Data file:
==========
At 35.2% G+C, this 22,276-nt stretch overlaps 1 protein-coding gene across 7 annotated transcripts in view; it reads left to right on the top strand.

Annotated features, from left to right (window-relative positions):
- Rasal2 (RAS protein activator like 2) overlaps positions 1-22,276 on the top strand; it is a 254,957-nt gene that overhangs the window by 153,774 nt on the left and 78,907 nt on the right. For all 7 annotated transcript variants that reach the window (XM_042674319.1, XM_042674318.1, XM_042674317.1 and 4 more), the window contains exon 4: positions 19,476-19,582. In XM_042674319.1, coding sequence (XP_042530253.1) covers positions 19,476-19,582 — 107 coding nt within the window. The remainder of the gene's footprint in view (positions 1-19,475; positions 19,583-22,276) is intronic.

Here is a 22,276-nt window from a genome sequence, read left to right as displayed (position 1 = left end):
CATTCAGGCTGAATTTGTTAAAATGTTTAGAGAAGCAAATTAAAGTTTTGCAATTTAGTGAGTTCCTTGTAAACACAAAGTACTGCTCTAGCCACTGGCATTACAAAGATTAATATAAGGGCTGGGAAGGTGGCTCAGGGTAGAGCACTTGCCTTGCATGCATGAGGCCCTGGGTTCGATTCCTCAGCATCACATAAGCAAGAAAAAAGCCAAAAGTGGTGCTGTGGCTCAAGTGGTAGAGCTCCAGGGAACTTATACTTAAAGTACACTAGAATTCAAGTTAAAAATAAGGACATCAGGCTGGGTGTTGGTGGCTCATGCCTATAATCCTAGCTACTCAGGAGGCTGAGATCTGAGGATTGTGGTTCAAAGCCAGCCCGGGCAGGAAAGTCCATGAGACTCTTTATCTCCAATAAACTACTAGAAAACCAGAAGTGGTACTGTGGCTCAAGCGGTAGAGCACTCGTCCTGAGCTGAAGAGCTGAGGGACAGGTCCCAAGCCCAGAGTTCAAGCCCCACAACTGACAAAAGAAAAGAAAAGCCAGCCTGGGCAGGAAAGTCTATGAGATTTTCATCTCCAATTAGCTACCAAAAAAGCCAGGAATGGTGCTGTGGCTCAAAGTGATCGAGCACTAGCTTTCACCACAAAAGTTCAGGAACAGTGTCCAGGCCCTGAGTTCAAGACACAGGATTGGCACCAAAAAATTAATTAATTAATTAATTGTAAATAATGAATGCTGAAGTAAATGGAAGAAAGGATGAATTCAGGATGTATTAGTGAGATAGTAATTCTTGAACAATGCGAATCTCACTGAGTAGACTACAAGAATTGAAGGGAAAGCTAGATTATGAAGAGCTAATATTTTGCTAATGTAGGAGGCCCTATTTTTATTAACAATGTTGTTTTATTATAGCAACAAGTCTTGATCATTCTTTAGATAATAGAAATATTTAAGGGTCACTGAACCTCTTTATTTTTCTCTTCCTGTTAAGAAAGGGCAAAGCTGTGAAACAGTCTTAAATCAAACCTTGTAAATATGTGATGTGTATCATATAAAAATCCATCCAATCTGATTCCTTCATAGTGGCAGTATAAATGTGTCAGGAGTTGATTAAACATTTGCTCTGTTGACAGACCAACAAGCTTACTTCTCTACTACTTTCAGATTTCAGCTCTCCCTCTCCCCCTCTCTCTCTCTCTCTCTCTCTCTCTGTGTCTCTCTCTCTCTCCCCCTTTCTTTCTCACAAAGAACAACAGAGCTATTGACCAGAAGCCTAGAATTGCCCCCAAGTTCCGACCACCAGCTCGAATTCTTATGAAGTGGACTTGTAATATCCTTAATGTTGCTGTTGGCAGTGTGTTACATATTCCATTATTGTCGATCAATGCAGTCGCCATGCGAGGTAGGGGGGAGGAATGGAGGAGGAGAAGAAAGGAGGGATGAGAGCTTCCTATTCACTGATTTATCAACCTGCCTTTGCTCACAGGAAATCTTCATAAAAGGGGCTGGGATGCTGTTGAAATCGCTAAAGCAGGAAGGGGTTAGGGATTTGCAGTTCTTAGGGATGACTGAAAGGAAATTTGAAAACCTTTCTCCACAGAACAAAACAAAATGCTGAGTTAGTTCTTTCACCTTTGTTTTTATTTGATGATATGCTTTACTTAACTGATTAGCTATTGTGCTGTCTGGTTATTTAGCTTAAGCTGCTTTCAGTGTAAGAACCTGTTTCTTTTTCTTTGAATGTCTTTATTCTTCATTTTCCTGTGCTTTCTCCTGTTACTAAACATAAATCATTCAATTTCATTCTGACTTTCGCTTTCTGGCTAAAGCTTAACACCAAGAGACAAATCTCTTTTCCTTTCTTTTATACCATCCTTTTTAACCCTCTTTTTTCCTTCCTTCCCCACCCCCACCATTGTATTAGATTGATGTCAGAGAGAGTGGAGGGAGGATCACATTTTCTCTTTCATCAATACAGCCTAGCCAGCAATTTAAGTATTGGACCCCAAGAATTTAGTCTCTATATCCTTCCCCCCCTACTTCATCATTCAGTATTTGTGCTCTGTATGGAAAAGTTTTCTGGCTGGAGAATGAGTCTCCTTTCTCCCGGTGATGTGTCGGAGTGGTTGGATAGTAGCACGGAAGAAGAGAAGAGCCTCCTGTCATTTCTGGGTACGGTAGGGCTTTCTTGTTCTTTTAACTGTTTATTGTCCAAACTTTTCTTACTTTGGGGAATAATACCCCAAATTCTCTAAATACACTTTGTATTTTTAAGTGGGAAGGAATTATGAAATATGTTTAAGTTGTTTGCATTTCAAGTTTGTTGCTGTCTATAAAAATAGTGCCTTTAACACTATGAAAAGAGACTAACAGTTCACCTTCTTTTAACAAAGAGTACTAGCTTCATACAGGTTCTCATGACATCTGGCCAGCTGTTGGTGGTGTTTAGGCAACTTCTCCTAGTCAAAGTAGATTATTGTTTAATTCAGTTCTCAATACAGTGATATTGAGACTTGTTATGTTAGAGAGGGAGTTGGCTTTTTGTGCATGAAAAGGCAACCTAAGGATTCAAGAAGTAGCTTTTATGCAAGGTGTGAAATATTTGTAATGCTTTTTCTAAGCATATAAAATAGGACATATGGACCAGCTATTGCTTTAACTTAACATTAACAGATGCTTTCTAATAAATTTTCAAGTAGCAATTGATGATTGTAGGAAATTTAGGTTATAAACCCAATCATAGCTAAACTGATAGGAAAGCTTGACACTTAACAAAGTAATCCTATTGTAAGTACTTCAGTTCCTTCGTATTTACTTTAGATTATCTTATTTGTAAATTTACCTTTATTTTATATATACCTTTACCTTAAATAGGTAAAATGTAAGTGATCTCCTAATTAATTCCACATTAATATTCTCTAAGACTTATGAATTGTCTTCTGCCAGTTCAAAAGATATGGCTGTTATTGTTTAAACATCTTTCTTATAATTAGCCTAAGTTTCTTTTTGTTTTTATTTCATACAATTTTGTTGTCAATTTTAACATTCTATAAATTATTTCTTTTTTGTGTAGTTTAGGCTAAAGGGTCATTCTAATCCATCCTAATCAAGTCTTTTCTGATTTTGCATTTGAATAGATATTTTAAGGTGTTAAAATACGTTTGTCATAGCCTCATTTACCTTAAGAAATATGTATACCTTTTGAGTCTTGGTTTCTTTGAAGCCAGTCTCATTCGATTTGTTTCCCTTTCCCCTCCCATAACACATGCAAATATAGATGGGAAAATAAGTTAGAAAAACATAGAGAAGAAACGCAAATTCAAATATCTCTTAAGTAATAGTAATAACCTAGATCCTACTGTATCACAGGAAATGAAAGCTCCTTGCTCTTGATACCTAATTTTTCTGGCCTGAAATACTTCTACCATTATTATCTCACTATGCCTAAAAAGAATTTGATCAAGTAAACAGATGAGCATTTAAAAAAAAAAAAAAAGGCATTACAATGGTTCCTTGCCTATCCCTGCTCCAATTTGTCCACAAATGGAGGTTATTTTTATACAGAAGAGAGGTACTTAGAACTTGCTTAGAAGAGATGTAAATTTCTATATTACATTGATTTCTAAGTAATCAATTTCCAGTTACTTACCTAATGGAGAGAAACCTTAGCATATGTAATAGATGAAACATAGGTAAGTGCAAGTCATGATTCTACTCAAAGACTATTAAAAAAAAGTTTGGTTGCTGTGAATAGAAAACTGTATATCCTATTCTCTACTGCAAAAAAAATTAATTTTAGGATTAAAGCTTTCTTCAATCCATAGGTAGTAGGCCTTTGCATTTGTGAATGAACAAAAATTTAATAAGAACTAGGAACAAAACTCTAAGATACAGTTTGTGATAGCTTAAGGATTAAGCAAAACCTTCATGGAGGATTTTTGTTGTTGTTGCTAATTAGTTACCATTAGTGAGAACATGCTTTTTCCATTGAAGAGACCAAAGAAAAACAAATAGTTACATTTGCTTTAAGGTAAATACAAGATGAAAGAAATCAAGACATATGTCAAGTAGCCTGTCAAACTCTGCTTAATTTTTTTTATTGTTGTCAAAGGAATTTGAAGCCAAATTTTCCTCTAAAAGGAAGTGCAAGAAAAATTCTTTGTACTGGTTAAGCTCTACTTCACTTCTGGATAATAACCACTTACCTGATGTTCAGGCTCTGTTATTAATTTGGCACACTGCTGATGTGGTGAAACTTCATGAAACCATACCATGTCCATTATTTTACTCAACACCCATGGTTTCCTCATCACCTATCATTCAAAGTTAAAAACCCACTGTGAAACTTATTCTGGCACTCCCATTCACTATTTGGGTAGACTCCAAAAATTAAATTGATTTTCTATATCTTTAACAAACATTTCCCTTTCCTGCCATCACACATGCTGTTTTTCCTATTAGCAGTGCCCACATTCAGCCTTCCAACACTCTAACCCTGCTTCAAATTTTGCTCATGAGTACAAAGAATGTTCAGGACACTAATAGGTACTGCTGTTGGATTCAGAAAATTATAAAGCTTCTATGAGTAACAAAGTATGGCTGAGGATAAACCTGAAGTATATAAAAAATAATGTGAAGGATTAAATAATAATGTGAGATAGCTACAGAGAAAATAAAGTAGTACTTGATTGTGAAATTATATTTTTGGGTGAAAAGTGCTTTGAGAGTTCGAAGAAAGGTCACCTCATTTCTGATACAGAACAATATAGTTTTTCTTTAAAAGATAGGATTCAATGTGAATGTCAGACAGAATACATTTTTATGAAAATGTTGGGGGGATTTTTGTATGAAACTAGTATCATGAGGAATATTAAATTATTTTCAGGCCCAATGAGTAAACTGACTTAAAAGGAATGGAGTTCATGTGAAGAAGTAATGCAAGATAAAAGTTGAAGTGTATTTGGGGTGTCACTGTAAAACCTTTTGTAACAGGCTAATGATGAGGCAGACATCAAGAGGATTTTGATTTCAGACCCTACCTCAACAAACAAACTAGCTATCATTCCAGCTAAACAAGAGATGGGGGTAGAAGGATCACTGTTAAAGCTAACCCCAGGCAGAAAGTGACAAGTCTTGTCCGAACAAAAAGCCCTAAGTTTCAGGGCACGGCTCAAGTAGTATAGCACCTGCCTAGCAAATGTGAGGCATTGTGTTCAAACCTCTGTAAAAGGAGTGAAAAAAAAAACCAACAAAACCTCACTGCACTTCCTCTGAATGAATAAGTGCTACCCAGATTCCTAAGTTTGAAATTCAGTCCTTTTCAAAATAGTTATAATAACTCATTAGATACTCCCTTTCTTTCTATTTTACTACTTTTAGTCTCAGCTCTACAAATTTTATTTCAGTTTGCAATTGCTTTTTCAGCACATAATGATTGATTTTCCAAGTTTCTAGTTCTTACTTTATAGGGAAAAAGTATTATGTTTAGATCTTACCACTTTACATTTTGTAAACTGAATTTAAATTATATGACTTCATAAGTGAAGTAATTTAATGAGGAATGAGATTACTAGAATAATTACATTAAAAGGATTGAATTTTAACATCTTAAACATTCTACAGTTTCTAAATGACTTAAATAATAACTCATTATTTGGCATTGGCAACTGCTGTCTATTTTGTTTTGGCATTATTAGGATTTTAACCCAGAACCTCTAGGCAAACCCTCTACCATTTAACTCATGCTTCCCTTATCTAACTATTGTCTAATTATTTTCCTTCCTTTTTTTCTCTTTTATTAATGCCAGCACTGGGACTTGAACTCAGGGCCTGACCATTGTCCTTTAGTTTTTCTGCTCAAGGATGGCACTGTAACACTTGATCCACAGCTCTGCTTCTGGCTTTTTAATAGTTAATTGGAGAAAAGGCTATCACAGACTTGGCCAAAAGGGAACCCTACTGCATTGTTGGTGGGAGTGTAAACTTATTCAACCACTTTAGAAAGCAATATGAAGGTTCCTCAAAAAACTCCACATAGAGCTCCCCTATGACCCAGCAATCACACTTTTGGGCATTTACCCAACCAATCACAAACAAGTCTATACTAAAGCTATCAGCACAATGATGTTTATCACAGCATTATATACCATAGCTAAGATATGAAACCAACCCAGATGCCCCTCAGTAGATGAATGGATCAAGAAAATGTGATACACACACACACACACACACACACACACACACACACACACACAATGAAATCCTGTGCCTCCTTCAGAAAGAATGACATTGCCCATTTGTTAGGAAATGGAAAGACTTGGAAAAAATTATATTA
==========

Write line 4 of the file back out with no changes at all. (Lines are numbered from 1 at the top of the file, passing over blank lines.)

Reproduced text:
Here is a 22,276-nt window from a genome sequence, read left to right as displayed (position 1 = left end):